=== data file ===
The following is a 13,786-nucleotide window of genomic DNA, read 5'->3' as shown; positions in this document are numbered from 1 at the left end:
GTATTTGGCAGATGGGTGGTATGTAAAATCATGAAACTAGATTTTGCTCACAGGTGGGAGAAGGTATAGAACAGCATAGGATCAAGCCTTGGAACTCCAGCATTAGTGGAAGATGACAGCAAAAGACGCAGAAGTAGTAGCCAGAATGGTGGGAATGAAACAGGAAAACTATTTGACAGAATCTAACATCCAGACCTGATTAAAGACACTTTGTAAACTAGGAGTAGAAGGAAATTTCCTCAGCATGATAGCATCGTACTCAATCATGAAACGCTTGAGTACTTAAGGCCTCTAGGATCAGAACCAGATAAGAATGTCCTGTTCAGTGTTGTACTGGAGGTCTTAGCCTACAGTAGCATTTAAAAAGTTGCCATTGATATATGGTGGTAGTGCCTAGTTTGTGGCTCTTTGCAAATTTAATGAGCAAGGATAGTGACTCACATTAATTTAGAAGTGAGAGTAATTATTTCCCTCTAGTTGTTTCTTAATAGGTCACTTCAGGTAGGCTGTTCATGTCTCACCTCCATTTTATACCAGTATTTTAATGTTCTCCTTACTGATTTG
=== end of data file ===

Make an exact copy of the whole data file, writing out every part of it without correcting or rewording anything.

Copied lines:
The following is a 13,786-nucleotide window of genomic DNA, read 5'->3' as shown; positions in this document are numbered from 1 at the left end:
GTATTTGGCAGATGGGTGGTATGTAAAATCATGAAACTAGATTTTGCTCACAGGTGGGAGAAGGTATAGAACAGCATAGGATCAAGCCTTGGAACTCCAGCATTAGTGGAAGATGACAGCAAAAGACGCAGAAGTAGTAGCCAGAATGGTGGGAATGAAACAGGAAAACTATTTGACAGAATCTAACATCCAGACCTGATTAAAGACACTTTGTAAACTAGGAGTAGAAGGAAATTTCCTCAGCATGATAGCATCGTACTCAATCATGAAACGCTTGAGTACTTAAGGCCTCTAGGATCAGAACCAGATAAGAATGTCCTGTTCAGTGTTGTACTGGAGGTCTTAGCCTACAGTAGCATTTAAAAAGTTGCCATTGATATATGGTGGTAGTGCCTAGTTTGTGGCTCTTTGCAAATTTAATGAGCAAGGATAGTGACTCACATTAATTTAGAAGTGAGAGTAATTATTTCCCTCTAGTTGTTTCTTAATAGGTCACTTCAGGTAGGCTGTTCATGTCTCACCTCCATTTTATACCAGTATTTTAATGTTCTCCTTACTGATTTG